Mad Cow Disease Tied to Texas Death

Mad cow disease and Texas death linked after patient likely contracted variant CJD abroad

/ Author:  / Reviewed by: Joseph V. Madia, MD Beth Bolt, RPh

(RxWiki News) Deaths tied to mad cow disease are incredibly rare, but they still can and do occur — a fact US health officials and the public are being reminded of this week.

Health officials have reported that a recent death in Texas was tied to mad cow disease.

Health officials have also stressed that the patient, like previous US patients with mad cow disease, likely became ill while abroad.

"Tell your doctor about any unusual symptoms."

According to the Centers for Disease Control and Prevention (CDC), the recently deceased patient has been diagnosed with Variant Creutzfeldt-Jakob Disease (variant CJD) through autopsy laboratory tests.

"Variant CJD is a rare, degenerative, fatal brain disorder in humans," explained CDC. It is thought that humans contract the disease after eating cow products from animals that are infected with bovine spongiform encephalopathy, known most commonly as mad cow disease.

Much is still to be learned about the disease, but CDC noted that it is thought that patients develop variant CJD years after eating a product from a cow infected with mad cow disease. Symptoms may include psychiatric or sensory changes, along with neurologic problems. These neurologic problems can include dementia and ataxia (issues with muscle control and coordination).

CDC noted that since variant CJD was first discovered in the United Kingdom (UK) in 1996, 229 cases in 12 countries have been reported. The vast majority of these cases (177) have occurred in the UK, with France reporting 27 cases, and all other countries reporting single digit case numbers.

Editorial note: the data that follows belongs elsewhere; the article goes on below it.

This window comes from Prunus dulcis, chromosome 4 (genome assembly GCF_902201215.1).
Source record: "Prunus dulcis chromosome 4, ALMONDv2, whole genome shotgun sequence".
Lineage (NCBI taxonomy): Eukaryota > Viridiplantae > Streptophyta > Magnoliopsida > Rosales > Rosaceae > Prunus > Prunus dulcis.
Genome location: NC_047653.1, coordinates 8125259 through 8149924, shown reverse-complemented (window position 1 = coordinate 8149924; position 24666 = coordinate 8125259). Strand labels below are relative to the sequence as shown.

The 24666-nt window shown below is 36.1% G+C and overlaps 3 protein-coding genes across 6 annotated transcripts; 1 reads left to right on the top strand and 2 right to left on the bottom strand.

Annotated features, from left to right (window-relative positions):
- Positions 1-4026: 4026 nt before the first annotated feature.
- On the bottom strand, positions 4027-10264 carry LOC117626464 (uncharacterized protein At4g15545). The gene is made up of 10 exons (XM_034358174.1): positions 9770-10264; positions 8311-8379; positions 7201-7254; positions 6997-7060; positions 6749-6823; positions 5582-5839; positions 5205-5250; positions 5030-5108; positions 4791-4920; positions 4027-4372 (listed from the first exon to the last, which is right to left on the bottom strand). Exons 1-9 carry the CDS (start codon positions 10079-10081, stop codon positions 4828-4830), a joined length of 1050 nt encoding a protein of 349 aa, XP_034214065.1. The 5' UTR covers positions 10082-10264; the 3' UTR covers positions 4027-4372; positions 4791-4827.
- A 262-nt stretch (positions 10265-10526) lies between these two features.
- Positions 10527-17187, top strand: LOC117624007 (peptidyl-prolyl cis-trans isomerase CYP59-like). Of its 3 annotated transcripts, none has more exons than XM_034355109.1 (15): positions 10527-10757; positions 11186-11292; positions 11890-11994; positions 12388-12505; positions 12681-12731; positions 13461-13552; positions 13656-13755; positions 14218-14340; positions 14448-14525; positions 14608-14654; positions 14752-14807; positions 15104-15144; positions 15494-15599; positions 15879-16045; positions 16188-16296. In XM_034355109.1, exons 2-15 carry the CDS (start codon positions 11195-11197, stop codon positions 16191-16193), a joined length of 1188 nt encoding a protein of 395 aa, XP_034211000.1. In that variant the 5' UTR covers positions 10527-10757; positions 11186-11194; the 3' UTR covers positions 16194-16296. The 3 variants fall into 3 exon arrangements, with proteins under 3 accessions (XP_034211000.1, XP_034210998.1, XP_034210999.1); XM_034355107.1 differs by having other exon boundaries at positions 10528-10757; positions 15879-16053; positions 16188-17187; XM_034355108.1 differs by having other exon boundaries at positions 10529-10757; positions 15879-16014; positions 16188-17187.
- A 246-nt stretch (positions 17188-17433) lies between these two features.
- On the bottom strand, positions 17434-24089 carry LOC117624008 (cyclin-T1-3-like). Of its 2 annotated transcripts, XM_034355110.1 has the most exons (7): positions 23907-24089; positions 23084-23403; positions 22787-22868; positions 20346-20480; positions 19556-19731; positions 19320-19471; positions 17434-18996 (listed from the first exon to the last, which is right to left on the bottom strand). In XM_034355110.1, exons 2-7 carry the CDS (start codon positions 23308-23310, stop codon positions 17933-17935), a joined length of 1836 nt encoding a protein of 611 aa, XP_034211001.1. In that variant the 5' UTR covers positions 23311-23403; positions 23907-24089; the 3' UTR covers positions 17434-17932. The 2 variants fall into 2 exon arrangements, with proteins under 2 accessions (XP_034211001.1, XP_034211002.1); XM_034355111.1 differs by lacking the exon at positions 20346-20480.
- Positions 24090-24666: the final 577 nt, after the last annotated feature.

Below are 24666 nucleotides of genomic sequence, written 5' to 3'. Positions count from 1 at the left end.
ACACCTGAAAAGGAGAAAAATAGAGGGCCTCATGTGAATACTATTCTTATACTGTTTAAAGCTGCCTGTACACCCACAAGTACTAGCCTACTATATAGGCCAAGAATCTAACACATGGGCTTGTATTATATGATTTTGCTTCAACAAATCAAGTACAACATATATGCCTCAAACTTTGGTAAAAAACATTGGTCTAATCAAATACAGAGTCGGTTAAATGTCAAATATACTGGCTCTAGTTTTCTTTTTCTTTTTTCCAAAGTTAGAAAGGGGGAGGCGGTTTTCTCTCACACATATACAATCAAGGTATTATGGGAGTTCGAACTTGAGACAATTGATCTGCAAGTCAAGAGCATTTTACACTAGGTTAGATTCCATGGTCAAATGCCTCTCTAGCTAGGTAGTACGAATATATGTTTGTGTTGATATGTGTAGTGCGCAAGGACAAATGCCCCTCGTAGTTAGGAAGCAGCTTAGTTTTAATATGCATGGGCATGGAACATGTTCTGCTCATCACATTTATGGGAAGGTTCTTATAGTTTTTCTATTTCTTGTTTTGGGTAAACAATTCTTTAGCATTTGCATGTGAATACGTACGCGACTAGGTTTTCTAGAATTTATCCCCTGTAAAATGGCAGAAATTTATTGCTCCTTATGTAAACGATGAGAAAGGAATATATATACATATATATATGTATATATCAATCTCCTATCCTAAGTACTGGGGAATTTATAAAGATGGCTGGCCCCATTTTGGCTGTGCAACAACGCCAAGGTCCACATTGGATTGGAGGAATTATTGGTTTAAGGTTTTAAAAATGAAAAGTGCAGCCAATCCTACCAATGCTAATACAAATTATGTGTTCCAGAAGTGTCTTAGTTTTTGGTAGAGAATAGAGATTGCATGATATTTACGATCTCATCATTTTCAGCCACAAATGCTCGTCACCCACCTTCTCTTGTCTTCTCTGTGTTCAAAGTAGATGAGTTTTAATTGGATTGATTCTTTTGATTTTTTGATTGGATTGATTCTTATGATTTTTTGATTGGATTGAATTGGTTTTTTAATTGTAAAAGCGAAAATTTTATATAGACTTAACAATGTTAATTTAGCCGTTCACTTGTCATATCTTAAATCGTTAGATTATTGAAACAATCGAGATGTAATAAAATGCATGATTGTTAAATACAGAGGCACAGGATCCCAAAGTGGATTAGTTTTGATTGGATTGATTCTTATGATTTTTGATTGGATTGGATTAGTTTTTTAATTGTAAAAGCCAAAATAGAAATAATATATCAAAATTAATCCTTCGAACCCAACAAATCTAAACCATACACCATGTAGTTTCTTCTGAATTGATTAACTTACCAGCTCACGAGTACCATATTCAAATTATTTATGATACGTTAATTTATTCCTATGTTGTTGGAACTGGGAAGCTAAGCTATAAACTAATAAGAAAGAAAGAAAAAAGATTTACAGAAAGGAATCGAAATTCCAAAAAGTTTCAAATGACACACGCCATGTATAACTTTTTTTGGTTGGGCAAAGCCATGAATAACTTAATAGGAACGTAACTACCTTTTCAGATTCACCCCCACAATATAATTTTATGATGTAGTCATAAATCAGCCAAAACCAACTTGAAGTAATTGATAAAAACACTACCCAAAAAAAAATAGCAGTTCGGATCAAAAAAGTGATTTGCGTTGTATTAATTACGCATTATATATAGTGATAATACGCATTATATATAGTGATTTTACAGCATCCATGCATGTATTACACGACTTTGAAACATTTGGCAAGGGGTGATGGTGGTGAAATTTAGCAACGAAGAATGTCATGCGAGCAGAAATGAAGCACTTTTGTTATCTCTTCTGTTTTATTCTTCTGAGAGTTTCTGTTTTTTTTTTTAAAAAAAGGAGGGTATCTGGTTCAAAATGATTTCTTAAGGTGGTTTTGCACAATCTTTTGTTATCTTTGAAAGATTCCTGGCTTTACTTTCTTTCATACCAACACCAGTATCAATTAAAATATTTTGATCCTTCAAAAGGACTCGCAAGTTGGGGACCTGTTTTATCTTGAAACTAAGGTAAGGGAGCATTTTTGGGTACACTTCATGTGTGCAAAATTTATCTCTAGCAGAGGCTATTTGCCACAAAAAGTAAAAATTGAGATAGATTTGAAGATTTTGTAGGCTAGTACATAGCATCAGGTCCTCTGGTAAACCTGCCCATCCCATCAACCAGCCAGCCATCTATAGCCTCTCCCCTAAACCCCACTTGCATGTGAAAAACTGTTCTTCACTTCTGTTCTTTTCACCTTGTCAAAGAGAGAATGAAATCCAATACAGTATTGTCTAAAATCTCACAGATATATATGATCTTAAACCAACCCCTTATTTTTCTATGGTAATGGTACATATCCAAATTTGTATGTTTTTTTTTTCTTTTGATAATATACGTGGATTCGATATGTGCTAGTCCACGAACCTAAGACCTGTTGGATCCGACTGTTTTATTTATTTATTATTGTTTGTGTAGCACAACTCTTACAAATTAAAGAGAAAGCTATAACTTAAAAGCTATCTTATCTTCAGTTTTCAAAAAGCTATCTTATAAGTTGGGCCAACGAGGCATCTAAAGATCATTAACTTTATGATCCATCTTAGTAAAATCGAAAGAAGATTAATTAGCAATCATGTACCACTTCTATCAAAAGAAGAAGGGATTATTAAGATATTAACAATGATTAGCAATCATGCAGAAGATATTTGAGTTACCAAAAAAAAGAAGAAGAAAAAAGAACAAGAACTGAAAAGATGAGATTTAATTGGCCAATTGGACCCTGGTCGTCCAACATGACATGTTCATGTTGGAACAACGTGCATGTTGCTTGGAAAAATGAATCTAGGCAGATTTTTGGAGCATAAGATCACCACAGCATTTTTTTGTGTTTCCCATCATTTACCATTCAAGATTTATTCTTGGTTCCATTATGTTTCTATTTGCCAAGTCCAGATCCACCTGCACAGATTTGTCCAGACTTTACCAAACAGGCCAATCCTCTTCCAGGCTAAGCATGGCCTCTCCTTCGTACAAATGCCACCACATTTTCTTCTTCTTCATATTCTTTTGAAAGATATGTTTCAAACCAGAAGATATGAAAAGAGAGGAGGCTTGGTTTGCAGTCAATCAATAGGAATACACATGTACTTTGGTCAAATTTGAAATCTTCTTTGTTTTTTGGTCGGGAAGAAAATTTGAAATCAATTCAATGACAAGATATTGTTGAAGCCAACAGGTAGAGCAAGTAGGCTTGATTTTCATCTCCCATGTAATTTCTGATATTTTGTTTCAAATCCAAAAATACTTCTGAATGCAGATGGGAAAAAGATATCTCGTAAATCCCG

A total of four cases, including the recent Texas case, have been identified in the US. In all four cases, it is suspected that the infection occurred outside the US — three cases have been tied to the UK and one to Saudi Arabia.

"The history of this fourth patient includes extensive travel to Europe and the Middle East, and infection likely occurred outside the United States," reported both CDC and the Texas Department of State Health Services (TDSHS).

TDSHS also stressed, "There are no Texas public health concerns or threats associated with this case."

The Texas case is still under joint investigation by CDC and TDSHS, who are working to identify a source of the patient's variant CJD infection.

Variant CJD differs from "classic" CJD, also a rare and fatal brain disorder, but one that is not tied to mad cow disease and occurs around the globe.

Review Date: 
June 6, 2014
Last Updated:
June 6, 2014